It’s not uncommon to find scalpers at concert halls and sporting events, hawking admission tickets at inflated prices. Chinese hospitals however have been invaded by a more problematic breed of scalper — those who deal in the appointment registration tokens that hospitals use to process patient visits.
Early in the morning these scalpers swarm hospital registration desks to snatch up available appointment tokens. They return later to slink along the patient queue, looking for anyone sick or desperate enough to buy a line-jumping token at the jaw-dropping prices they charge.
Beijing hospitals are turning to AI to stop the scalpers. Last Friday the Beijing Municipal Health Commission (BMHC) announced that major hospitals in Beijing, including Peking University People’s Hospital and Beijing Tiantan Hospital of Capital Medical University, were sharing information on 2,100 scalpers identified by authorities since 2017. The data includes scalpers’ profile photos and identity numbers, and is being used by city medical institutes’ facial recognition systems to stymie scalpers’ illegal activities. The Beijing Daily newspaper reports the system can trigger an alarm if a scalper enters a hospital, enabling the hospital to better monitor them.
Today’s advanced facial recognition systems leverage the fact that very individual has a unique set of facial features — the width of their nose, the distance between their eyes, etc. — and these “faceprints” can be effectively detected even from a distance. China has been a leader in the tech’s development and deployment since the Ministry of Public Security launched the world’s most extensive facial recognition database in 2015.
The tech has a wide range of applications. To tackle train station overcrowding during the last month’s Lunar New Year travel rush, China equipped some 500 railway and coach ticket machines with a facial recognition powered “hop-on first, pay later” QR payment feature, which reduced the average waiting time of 30 minutes to just a few minutes.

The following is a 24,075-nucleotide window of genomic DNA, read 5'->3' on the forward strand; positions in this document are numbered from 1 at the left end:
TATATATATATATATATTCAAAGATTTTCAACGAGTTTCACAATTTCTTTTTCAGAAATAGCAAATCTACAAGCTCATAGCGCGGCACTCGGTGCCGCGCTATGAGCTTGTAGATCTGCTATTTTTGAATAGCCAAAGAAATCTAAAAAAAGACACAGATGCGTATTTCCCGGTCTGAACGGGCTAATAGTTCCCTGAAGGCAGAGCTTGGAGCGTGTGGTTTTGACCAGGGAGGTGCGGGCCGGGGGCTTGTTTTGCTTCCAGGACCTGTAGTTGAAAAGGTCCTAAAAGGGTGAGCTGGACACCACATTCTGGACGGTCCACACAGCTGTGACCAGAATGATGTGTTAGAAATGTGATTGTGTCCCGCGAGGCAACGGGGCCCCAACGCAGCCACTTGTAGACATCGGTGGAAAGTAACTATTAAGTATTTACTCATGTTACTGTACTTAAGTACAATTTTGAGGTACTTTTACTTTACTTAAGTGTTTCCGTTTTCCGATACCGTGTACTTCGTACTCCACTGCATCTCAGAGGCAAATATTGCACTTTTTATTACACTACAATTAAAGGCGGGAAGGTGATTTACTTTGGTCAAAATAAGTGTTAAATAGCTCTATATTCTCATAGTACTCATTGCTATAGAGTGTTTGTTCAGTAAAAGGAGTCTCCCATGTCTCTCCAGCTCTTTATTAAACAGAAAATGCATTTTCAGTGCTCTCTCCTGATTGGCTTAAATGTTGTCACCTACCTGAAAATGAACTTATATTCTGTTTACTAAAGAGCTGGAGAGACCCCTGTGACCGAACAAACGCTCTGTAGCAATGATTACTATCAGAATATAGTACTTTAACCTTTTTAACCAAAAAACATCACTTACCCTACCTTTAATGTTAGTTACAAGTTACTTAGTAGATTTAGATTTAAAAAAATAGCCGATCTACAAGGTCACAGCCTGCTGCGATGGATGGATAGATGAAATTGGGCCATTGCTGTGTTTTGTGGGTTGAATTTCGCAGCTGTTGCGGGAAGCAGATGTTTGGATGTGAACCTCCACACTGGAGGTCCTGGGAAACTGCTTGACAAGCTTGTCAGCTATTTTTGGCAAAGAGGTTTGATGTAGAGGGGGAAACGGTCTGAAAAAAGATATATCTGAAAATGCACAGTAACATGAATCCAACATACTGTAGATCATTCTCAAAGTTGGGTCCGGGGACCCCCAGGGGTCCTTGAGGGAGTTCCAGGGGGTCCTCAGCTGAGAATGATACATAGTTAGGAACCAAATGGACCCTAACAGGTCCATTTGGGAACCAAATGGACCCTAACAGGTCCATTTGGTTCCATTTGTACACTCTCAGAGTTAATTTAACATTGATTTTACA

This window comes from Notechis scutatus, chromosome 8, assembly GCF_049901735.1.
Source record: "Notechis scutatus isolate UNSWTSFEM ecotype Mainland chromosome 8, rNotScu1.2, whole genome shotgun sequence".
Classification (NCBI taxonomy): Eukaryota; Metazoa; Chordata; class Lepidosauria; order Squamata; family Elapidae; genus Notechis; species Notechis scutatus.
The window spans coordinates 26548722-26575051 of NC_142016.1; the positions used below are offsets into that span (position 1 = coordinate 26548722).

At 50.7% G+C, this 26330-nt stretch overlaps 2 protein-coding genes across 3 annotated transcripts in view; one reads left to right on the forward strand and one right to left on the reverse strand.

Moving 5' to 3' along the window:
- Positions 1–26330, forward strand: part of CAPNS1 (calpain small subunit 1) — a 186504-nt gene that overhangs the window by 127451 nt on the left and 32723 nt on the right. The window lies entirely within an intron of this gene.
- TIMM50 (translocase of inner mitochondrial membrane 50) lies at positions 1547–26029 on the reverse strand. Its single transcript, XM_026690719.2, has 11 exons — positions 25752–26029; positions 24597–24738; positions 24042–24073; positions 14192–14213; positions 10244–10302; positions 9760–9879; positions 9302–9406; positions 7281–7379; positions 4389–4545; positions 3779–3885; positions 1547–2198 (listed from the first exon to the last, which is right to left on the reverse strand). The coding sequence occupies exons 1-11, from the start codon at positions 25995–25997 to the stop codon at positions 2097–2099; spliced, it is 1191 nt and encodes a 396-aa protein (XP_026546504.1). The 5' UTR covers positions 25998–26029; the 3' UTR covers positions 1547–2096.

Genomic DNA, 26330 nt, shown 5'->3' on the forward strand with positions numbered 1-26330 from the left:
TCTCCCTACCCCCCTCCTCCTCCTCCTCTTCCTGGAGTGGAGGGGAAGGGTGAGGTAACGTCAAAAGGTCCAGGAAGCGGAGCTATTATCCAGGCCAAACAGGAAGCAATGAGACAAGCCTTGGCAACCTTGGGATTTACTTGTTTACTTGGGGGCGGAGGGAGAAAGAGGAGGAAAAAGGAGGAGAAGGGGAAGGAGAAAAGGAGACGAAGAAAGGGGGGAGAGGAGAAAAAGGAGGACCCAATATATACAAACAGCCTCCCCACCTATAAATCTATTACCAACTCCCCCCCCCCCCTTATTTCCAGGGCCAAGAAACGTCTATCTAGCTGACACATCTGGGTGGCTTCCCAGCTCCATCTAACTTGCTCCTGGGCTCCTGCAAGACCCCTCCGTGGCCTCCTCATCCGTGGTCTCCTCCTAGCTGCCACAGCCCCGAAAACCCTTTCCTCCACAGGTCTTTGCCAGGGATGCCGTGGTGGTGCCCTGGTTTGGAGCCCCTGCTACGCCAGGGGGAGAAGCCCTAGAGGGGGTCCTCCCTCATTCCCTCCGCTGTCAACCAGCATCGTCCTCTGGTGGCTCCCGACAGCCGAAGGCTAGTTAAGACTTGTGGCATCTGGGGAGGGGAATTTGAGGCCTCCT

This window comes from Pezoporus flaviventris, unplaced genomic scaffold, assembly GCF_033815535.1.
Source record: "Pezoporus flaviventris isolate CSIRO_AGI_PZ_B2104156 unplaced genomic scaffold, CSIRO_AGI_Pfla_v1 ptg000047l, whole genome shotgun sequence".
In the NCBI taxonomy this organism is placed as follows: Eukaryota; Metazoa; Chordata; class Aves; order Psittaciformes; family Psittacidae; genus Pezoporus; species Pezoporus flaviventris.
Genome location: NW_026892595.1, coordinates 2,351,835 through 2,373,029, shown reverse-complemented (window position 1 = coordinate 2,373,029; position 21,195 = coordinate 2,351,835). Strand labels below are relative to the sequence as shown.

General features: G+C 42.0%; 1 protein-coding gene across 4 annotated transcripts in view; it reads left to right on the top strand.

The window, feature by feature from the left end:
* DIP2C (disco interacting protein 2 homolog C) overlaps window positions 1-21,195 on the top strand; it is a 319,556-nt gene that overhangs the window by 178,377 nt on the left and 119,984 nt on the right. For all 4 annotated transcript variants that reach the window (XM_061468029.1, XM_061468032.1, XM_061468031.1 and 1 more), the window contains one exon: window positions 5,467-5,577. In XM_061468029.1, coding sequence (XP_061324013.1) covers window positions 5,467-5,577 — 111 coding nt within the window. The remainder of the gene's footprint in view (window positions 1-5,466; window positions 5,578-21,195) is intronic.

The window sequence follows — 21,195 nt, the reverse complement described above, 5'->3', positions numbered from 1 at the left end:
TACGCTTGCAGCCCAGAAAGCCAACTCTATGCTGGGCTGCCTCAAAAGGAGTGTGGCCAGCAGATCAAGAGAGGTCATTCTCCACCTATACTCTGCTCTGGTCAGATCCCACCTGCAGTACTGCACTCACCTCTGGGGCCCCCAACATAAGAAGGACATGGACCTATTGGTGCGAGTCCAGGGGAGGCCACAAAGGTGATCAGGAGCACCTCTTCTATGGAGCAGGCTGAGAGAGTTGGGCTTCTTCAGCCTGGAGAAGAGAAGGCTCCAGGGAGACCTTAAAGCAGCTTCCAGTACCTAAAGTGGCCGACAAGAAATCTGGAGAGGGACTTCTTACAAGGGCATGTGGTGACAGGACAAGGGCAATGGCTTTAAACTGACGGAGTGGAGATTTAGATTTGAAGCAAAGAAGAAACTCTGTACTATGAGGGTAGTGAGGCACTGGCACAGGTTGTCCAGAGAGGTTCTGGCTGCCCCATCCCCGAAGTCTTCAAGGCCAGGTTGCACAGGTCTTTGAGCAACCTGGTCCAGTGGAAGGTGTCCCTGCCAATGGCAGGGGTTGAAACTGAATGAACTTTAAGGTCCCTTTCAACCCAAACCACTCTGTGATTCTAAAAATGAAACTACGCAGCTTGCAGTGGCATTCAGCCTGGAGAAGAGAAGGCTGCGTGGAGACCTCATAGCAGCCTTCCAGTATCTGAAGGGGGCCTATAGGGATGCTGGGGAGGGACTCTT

It is also increasingly common to see facial recognition technology integrated with security and police work. Police can identify crime suspects in real-time based on matches between CCTV captures and identity databases. Chinese AI startup Yitu’s computer vision and machine learning systems are particularly competent in recognizing human faces and vehicles. Hundreds of local and regional public security departments have adopted such systems for spotting crime and hunting fugitives.
Traffic police in major Chinese cities are also using AI. Smart cameras at intersections use facial recognition techniques to identify jaywalkers, whose partially obscured names and faces are then displayed on screens in a sort of public shaming scheme. The tech still has some glitches: as Synced previously reported, an AI traffic system in the southern port city of Ningbo falsely identified a photo of Chinese billionaire Mingzhu Dong on the side of a passing bus as a jaywalker.
Over 900 hospital scalpers were detained in Beijing last year as part of a citywide crackdown. Authorities have also tightened restrictions on hospital appointment token registration systems to reduce cheating. Additionally, the Beijing Municipal Health Commission will begin publicly releasing the names of hospital scalpers, who face restrictions on booking flights or high-speed trains, registering companies, or applying for bank loans.
Journalist: Fangyu Cai | Editor: Michael Sarazen